All my friends from SCAD that were there had done comics and had kind of gotten hooked up with Periscope Studio. I started hanging out with them watching them make comics, and me not being able to get any animation work made me realize I just wanted to draw.
Comics looked like a place where I could draw and have a better say in what I was creating… I’m doing it all myself. Everything I put out on the page is me and people will be able to see me in it.
PCBE: Not to say that people in animation are in the wrong line of work…
CF: Oh no, not at all! I just realized that maybe animation wasn’t the thing I was supposed to be doing after all.
PCBE: It’s kind of a fate sort of thing.
CF: Yeah, I guess it kind of ends up like that.
Coming Up At Periscope
PCBE: You picked up a lot just hanging out at Periscope. Were there any particular people you remember who really helped you with your development?
CF: Well, I would definitely say Ron Randall and Steve Lieber. Especially Ron Randall; that guy’s been so patient with me, especially when I was just starting. I’d take all my rough layouts over to Ron Randall because everyone said he was the best: “If you want to lay something out right, you take it to Ron Randall.”
PCBE: And Lieber’s no slouch either.
CF: Well, Steve looked at all of us and said “Here’s the future generation of comics; I have the chance to influence this for good.”
He was always willing to set us on the right track and give us pro tips that we never would have figured out on our own.
PCBE: I don’t know if this is the way it is Back East or in other comics communities, but there seems to be a real trend here of sharing knowledge. No one is hiding their techniques from someone they consider to be their competition.
CF: Exactly. It’s too friendly here for that. We’d feel we were screwing over the industry somehow.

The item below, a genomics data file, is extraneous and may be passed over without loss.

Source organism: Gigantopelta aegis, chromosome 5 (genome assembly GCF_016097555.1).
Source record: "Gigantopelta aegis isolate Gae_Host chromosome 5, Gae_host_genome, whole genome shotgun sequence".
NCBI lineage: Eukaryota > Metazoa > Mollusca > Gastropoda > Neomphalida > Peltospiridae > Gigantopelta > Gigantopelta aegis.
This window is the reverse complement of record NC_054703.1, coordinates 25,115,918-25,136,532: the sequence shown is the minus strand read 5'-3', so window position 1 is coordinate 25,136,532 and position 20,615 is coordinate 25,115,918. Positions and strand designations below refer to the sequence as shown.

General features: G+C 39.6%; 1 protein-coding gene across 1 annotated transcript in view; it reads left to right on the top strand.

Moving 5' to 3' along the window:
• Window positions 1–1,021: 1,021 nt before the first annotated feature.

PCBE: Are you going to be at the Rose City Comic-Con?
CF: I sure am! I am super excited about it too. It’s going to be awesome to have another sweet convention to go to locally. I don’t have to really to do anything but show up and bring my A game. I don’t have to pay for plane tickets or hotels or anything!
The Return Of Flaccid Badger
PCBE: You told me you have another Flaccid Badger story written.
CF: Yes. It is all scripted out, it’s just waiting for me to sit down and draw it.
PCBE: As soon as you get your legitimate jobs out of the way.
CF: Yes, because that’s the “me” project. It’s really hard to justify the personal projects when you have people offering to pay you money for their non-personal project.
PCBE: That’s true. But you do get people asking for more Flaccid Badger.
CF: Yeah, all through Emerald City last year and all through Stumptown last year. And then I felt really guilty, “Well, yeah, I have this one but I haven’t drawn it yet!”
So I promised them that I would have it done by next Emerald City, so it has to be done by then or I’m going to feel really bad!
PCBE: How many pages?
CF: It’s probably going to be about 28.
PCBE: That’s pretty big even for the smaller format you’re using.
CF: Yeah, I’m looking forward to doing it. I think this one’s going to be the most fun out of all the Flaccid Badgers so far.
PCBE: And it’s the alphabet?
CF: Yes! Flaccid Badger’s Forest Friends A to Z.
PCBE: I can’t imagine who is going to be in that.
CF: It’s going to be ridiculous. It’s going to be everybody’s favorites plus a bunch of new ones.
PCBE: And that’ll come out when it comes out, as time permits.
CF: Well, it’s going to come out at Emerald City Comicon.
PCBE: I’ll make sure to yell at you.
CF: Everyone should, because that’s the only way it’s going to get done is if people remind me that I promised.
Tweet me, find me at parties, send me a letter. [laughs] Your guilt will be the ink on my paper!